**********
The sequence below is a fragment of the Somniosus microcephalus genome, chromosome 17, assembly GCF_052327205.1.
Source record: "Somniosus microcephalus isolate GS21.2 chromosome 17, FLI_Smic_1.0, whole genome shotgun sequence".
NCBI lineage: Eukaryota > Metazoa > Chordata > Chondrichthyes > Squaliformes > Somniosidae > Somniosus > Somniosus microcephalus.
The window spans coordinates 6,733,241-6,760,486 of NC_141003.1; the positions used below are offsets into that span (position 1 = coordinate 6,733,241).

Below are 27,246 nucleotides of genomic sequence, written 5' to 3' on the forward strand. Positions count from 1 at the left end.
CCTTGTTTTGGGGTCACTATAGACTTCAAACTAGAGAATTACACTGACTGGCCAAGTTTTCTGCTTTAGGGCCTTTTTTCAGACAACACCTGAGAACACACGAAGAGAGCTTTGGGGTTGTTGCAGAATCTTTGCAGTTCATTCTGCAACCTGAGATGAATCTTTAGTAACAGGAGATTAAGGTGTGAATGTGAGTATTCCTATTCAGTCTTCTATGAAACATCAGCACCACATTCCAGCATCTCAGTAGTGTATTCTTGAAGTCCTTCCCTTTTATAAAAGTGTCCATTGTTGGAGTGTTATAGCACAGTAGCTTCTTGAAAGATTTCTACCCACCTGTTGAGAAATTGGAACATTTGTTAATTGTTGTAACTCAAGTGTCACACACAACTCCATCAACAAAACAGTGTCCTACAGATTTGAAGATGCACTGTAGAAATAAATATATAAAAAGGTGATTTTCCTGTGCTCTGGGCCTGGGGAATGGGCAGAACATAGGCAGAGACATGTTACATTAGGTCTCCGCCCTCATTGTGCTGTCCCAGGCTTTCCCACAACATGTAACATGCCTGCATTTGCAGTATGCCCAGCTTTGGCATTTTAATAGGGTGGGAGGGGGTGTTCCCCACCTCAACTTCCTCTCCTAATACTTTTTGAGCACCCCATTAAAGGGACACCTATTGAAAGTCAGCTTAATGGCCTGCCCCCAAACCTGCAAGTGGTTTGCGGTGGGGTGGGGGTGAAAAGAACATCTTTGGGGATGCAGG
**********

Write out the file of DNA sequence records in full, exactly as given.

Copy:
The sequence below is a fragment of the Somniosus microcephalus genome, chromosome 17, assembly GCF_052327205.1.
Source record: "Somniosus microcephalus isolate GS21.2 chromosome 17, FLI_Smic_1.0, whole genome shotgun sequence".
NCBI lineage: Eukaryota > Metazoa > Chordata > Chondrichthyes > Squaliformes > Somniosidae > Somniosus > Somniosus microcephalus.
The window spans coordinates 6,733,241-6,760,486 of NC_141003.1; the positions used below are offsets into that span (position 1 = coordinate 6,733,241).

Below are 27,246 nucleotides of genomic sequence, written 5' to 3' on the forward strand. Positions count from 1 at the left end.
CCTTGTTTTGGGGTCACTATAGACTTCAAACTAGAGAATTACACTGACTGGCCAAGTTTTCTGCTTTAGGGCCTTTTTTCAGACAACACCTGAGAACACACGAAGAGAGCTTTGGGGTTGTTGCAGAATCTTTGCAGTTCATTCTGCAACCTGAGATGAATCTTTAGTAACAGGAGATTAAGGTGTGAATGTGAGTATTCCTATTCAGTCTTCTATGAAACATCAGCACCACATTCCAGCATCTCAGTAGTGTATTCTTGAAGTCCTTCCCTTTTATAAAAGTGTCCATTGTTGGAGTGTTATAGCACAGTAGCTTCTTGAAAGATTTCTACCCACCTGTTGAGAAATTGGAACATTTGTTAATTGTTGTAACTCAAGTGTCACACACAACTCCATCAACAAAACAGTGTCCTACAGATTTGAAGATGCACTGTAGAAATAAATATATAAAAAGGTGATTTTCCTGTGCTCTGGGCCTGGGGAATGGGCAGAACATAGGCAGAGACATGTTACATTAGGTCTCCGCCCTCATTGTGCTGTCCCAGGCTTTCCCACAACATGTAACATGCCTGCATTTGCAGTATGCCCAGCTTTGGCATTTTAATAGGGTGGGAGGGGGTGTTCCCCACCTCAACTTCCTCTCCTAATACTTTTTGAGCACCCCATTAAAGGGACACCTATTGAAAGTCAGCTTAATGGCCTGCCCCCAAACCTGCAAGTGGTTTGCGGTGGGGTGGGGGTGAAAAGAACATCTTTGGGGATGCAGG